Primary-age pupils’ performance in both reading and maths has dropped significantly following school closures during the first lockdown, a study suggests.
There is a “large and concerning” attainment gap between disadvantaged pupils and their more affluent peers, research from the Education Endowment Foundation (EEF) charity has found.
The gap is estimated to be the equivalent of seven months’ learning for both reading and maths.
Interim findings from the study suggest that Year 2 pupils had a lower achievement in the autumn as a likely result of missed learning.
Pupils, on average, were making around two months’ less progress in maths and reading in autumn 2020 compared to a 2017 cohort, the research said.
The study is based on data collected by the National Foundation for Educational Research (NFER) from assessments in reading and maths taken in November by nearly 6,000 six and seven-year-olds in 168 schools in England.
These were compared with tests taken by pupils of the same age in autumn 2017, also from a representative sample of schools.
The study also found that “a very large number of pupils were unable to engage effectively with the tests”.
It comes after Boris Johnson said schools will receive £300 million of new money for catch-up tutoring as he confirmed that school closures in England will be extended until at least March 8.
The Prime Minister told MPs that the Government would work with parents, teachers and schools to develop “a long-term plan to make sure pupils have the chance to make up their learning over the course of this parliament.”
He said: “We recognise these extended school closures have had a huge impact on children’s learning, which will take more than a year to make up.”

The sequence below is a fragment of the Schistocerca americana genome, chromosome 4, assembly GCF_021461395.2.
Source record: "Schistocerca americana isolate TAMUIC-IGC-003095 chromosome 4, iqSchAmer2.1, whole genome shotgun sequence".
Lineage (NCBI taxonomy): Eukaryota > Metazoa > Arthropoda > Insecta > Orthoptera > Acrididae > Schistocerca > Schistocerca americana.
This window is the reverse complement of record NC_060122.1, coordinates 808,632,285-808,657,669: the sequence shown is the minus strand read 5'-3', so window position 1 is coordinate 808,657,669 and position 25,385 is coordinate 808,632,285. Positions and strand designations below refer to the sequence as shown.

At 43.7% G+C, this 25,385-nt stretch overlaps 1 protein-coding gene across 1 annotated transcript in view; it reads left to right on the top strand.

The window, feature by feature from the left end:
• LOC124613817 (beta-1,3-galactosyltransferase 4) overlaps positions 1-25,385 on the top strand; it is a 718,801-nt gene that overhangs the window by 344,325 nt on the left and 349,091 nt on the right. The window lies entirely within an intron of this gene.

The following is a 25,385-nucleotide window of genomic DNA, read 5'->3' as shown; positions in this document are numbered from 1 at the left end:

Sir Peter Lampl, chairman of the EEF, said: “By the time schools reopen, children and young people will have faced almost a year of learning disruption.
“The repercussions of these months of lost learning are devastating and will be felt for a lifetime, especially by those from low-income backgrounds.”
He called for additional resources to be targeted at disadvantaged pupils by raising the pupil premium funding.
Professor Becky Francis, chief executive of the EEF, said the research shows “there will be a large negative impact on learning, with disadvantaged pupils suffering the most.”
She added: “Despite the inspiring and tireless work of schools across the country, this will only be compounded by the current partial school closures.
“Schools will need continued and significant support in the years ahead if we are to avoid a generation of pupils being left behind.”
The 2017 NFER assessment data did not compare the performance of disadvantaged pupils with all other pupils. As a result, researchers do not know if the disadvantage gap has grown compared to 2017.
Further analysis of pupils’ attainment will be carried out in March and June.
Geoff Barton, general secretary of the Association of School and College Leaders, said the “bleak findings” emphasised the need for more catch-up support for pupils whose education has been disrupted by the pandemic.
He said: “The Prime Minister committed on Wednesday to a programme of catch-up into the next financial year. But there was little detail provided about these plans and it is clear that this support will need to be substantial in order to address the scale of the challenge which lies ahead.
“We would urge the government to ensure that all extra funding goes directly to schools and colleges rather than money being channelled through the convoluted mechanism of a subsidised tutoring scheme.”
A Department for Education spokeswoman said the Government recognised the impact of school closures on children, particularly the disadvantaged, and was committed to reopening schools as soon as possible.
She added: “In June last year we launched the £1 billion Covid Catch Up Fund, and we will provide a further £300 million to early years, schools and colleges for tutoring, building on the existing National Tutoring Programme which is aimed at providing extra tuition to the most disadvantaged pupils.”